3.5mm headphone jack
3.5mm headphone jack
|Audio||Dual stereo speakers with Dolby tuning||Dual stereo speakers with Dolby tuning|
|Battery||5,000 mAh||4,000 mAh|
|Dimensions||159.85 x 75.84 x 9.63mm||158.55 x 75.8 x 9.2mm|
|Colors||Smoke Black||Mystic Indigo|
Where things start to differ
The Moto G Power and Moto G Stylus definitely have more in common than they are different, but that said, there are a few key areas where each phone shows its individuality.
Starting with the Power, the big draw to it is the 5,000 mAh battery. That's one of the largest batteries you'll find in a mainstream Android phone, and Motorola touts you can get up to three days of use on a single charge.
The lower price of the Power does rear its head with some specs, which, compared to the G Stylus, are a downgrade. The G Power only has 64GB of internal storage while the Stylus gets 128GB, and while you get a 16MP primary camera on the Power, the Stylus has a much sharper 48MP sensor.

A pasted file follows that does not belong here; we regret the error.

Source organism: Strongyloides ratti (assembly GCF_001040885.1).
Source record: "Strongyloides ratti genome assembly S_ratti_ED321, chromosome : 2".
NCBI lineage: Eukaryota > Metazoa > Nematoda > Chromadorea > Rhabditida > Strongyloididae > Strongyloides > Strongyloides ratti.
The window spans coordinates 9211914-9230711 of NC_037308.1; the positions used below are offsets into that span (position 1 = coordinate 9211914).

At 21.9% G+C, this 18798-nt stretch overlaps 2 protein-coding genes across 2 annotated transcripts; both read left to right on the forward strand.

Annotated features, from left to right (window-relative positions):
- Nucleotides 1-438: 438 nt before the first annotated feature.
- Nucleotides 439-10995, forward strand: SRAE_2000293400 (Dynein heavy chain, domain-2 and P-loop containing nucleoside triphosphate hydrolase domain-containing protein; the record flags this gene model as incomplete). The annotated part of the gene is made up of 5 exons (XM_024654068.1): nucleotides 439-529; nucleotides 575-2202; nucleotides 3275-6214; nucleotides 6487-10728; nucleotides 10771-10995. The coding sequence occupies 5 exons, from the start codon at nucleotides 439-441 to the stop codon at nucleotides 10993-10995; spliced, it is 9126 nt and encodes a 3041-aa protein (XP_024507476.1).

Both phones have the same 2MP Macro Vision sensor for up-close macro shots, but the third sensor is completely different depending on which device you buy. Motorola equipped the G Power with a pretty typical 8MP ultra-wide camera, allowing you to take pictures and videos with a much wider 118-degree field-of-view. Comparatively, the Moto G Stylus omits a traditional ultra-wide sensor in favor of a 16MP Action Cam. The Action Cam is used exclusively for video, allowing you to hold the phone vertically and still be able to record horizontal video. It's an impressive feat and something that could come in handy for certain situations. Still, we'd argue that it's not as broadly useful as the G Power's ultra-wide camera that can be used for videos and still images.